5 Photographers on Their Unforgettable Trips to the Rainforest

Pictured: [1] Lucy Brown – loca4motion [2] Lucy Brown – loca4motion

Pro Tip

I’ve discovered beautiful, out-of-the-way places by asking locals about scenic areas, viewpoints, and trails when I’m traveling. I love hiking and follow any interesting looking pathways and trails to see where they lead. In more remote areas, I take a local guide.

It’s not always possible to stay cool and dry in tropical climates, but to avoid the intense heat, I often explore during early morning and late afternoon, which has the added bonus of beautiful light. If I have to go out in the heat, I travel light, take it slow, rest often, stay in the shade where possible, and keep well-hydrated. I’ve had heat stroke before, and it’s not something I wish to repeat!

I grew up in the countryside and was taught from an early age to be respectful of nature and wildlife. Littering is one of my pet peeves, so what goes into nature with me comes back out, barring my footprints. I keep my distance from wildlife, and, in areas where snakes are endemic, I tread heavily to avoid startling slippery serpents and myself!

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3. “It’s good to be cautious and respectful and always make sure to have the necessary permits.”

Jan Ziegler

5 Photographers on Their Unforgettable Trips to the Rainforest — Be Respectful

Image by Jan Ziegler. Gear: Nikon D750 camera, Nikon 70-200mm 2.8 lens. Settings: Focal length 120mm; exposure 1/320 sec; f13; ISO 1250.

What’s the story behind this photo?

I spent the day exploring tucked-away parts of the lush island of Bioko in Equatorial Guinea. I was scouting locations to return to later to shoot at a better time of day when we drove across a bridge and spotted this old abandoned bridge parallel to the new one we were on. Though I wanted to get closer, the deep, overgrown valley meant there was no safe way to walk across. Undeterred by my location or the suboptimal lighting, I used my vantage point on the new bridge to capture this image.

5 Photographers on Their Unforgettable Trips to the Rainforest — Get Permission to Shoot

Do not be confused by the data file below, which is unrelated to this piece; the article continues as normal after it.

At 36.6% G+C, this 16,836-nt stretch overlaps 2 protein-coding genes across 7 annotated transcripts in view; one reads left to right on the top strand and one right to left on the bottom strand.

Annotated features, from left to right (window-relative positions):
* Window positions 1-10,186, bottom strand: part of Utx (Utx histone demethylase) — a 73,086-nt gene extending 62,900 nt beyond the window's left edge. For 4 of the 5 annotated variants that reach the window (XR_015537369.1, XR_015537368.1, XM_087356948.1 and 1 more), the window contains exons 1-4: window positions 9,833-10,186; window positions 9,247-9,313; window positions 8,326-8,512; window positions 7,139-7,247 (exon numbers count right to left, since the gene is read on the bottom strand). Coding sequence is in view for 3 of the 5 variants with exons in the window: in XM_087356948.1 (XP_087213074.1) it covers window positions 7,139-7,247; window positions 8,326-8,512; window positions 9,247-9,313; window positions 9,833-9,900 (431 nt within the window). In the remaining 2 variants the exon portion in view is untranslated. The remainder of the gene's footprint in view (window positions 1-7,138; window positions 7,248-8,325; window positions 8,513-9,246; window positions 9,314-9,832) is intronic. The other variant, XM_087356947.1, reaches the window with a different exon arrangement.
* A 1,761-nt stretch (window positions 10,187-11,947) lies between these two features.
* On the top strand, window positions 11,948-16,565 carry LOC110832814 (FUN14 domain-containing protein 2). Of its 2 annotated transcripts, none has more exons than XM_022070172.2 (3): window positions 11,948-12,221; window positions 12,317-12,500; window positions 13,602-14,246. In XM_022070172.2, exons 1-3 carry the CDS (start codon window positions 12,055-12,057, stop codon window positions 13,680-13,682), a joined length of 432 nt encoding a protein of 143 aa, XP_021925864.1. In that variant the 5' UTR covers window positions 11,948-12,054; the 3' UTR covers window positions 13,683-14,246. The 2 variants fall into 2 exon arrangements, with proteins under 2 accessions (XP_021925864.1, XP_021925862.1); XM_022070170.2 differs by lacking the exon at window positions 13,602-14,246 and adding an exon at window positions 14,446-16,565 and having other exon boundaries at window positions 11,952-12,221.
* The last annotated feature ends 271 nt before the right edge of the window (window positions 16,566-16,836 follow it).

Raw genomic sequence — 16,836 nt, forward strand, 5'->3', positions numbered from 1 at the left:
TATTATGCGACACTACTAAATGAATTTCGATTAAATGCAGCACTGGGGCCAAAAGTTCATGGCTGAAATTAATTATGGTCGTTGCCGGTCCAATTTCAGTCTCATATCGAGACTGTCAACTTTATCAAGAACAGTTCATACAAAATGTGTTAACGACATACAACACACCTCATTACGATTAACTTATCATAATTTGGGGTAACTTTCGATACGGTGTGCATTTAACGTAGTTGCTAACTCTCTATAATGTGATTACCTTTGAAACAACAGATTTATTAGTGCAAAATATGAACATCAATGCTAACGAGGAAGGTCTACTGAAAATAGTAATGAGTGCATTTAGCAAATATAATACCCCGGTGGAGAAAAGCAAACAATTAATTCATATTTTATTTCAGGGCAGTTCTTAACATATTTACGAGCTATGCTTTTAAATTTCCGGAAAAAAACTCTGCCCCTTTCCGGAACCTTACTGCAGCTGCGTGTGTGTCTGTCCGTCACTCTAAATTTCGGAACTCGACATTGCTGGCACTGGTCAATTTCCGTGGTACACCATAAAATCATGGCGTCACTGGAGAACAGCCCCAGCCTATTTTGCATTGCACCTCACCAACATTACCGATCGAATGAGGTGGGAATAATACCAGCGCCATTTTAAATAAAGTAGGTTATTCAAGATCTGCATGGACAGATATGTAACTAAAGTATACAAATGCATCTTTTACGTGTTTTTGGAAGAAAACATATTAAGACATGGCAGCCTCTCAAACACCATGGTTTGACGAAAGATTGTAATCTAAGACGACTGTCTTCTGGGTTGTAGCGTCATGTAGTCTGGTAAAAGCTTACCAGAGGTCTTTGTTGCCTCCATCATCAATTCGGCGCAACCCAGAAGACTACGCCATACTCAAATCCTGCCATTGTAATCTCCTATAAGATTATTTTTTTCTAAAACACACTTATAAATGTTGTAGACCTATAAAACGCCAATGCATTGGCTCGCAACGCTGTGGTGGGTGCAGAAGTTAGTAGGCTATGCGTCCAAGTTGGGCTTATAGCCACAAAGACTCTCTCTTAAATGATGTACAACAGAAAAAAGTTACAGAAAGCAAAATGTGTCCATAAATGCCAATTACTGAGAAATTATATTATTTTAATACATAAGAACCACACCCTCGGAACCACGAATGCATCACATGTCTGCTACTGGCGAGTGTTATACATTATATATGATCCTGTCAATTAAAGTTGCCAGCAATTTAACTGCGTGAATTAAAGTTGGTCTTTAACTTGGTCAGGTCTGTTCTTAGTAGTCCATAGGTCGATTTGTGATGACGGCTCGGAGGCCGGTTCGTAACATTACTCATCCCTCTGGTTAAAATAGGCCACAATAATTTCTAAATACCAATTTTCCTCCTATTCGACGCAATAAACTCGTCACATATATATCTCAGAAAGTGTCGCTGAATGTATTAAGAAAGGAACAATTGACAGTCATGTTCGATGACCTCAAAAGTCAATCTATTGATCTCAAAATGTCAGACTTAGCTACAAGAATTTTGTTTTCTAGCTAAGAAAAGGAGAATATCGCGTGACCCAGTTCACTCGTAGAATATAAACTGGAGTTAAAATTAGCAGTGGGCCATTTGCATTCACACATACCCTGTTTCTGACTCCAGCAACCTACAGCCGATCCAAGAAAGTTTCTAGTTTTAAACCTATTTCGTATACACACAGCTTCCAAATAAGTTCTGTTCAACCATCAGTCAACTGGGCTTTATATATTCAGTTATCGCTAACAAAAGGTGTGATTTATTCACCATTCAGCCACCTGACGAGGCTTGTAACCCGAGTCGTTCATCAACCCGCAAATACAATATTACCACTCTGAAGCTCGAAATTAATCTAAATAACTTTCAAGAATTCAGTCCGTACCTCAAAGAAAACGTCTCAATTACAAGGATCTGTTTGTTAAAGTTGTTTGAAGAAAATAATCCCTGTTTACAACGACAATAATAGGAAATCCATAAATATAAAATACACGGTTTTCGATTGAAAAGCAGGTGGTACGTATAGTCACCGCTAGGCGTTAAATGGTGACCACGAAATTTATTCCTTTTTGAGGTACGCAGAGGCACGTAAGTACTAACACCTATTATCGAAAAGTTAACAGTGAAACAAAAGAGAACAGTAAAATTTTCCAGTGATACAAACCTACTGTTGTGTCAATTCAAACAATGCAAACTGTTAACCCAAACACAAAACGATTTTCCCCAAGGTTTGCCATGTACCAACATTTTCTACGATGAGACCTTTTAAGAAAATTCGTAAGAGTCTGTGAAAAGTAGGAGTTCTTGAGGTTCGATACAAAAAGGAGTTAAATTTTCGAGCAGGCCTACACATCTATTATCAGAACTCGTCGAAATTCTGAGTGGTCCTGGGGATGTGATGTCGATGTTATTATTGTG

Image by Jan Ziegler.

Pro Tip

My process is quite straightforward. The most important thing is to have a knowledgeable and reliable guide who knows the dangers of the particular area you want to photograph. Central Africa is very humid, rainy, and hot, which can take its toll on your physique if you don’t plan ahead. Dressing appropriately for the environment and carrying essentials, like fresh water and a basic first aid kit, will definitely help. I enjoy working close to the beach, so the tide is always something we have to factor in to prevent getting cut off on our way back.

Finding unique places is probably the hardest part because it requires either a lot of exploring or lots of conversations with people who know the area well and are maybe even into photography themselves. It’s good to be cautious and respectful and always make sure to have the necessary permits. Doing a bit of research ahead of time to learn what areas might be off-limits or sensitive for cultural reasons can save you from an awkward or dangerous interaction.

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4. “Always have the camera ready.”

Dr Morley Read

5 Photographers on Their Unforgettable Trips to the Rainforest — Always be Ready

Image by Dr Morley Read. Gear: Sony A6300 camera, Canon 100mm macro IS lens, twin flash. Settings: F16; ISO 100.

What’s the story behind this photo?

This is from one of my latest trips to the Nangaritza Valley in the Cordillera del Condor in southern Ecuador. The Cordillera del Condor is only recently becoming known to biologists, but, at the same time, vast tracts of land have been handed out by the government to mining companies.

Research has revealed extremely rich plant and animal diversity with many endemic species not found anywhere else in the world. The flat-topped sandstone mountains in the area bear both a physical and floristic similarity to the Tepuis of Venezuela on the other side of the continent.

5 Photographers on Their Unforgettable Trips to the Rainforest — Know Your Location

Image by Dr Morley Read.

We were camped on a mountain for two weeks. Our objective was to document the amphibian fauna and look for undescribed frog species as well as bring back live specimens for a captive breeding program. We found this weird-looking Ecuador Horned Treefrog (Hemiphractus bubalus) on our first night.

Pro Tip

Always have the camera ready. This was the first frog I saw on the first night of the trip. It is a very rare species, and we didn’t see it again. You need to be agile to capture shots like this before the animal has a chance to move away.


5. “Talk to local people to find the best spots, and hire a guide or just go on jungle walks for tourists.”

Wouter Tolenaars

5 Photographers on Their Unforgettable Trips to the Rainforest — Talk to Locals

Image by Wouter Tolenaars. Gear: Olympus E-3 camera, Zuiko 50-200mm f/2.8-3,5 ED SWD lens. Settings: Focal length 200mm; exposure 1/200 sec; f3,5; ISO 100.

What’s the story behind this photo?

When I was in Costa Rica, there was one animal I really wanted to photograph: the red-eyed tree frog. I don’t know why, but for some reason, this small frog was what came to mind when I thought of Costa Rica. I saw a lot of green and strawberry dart frogs during my round trip, but no red-eyed tree frog.

On the last week, however, I was in a jungle resort, sitting by the pool drinking my cocktail, when, all of a sudden, I saw something moving on a false bird of paradise flower. When I walked up to it, there was this small red-eyed tree frog looking at me. It made me realize that it’s not always about the planning and the hard work you put in; sometimes, you just have to be in the right place at the right time.

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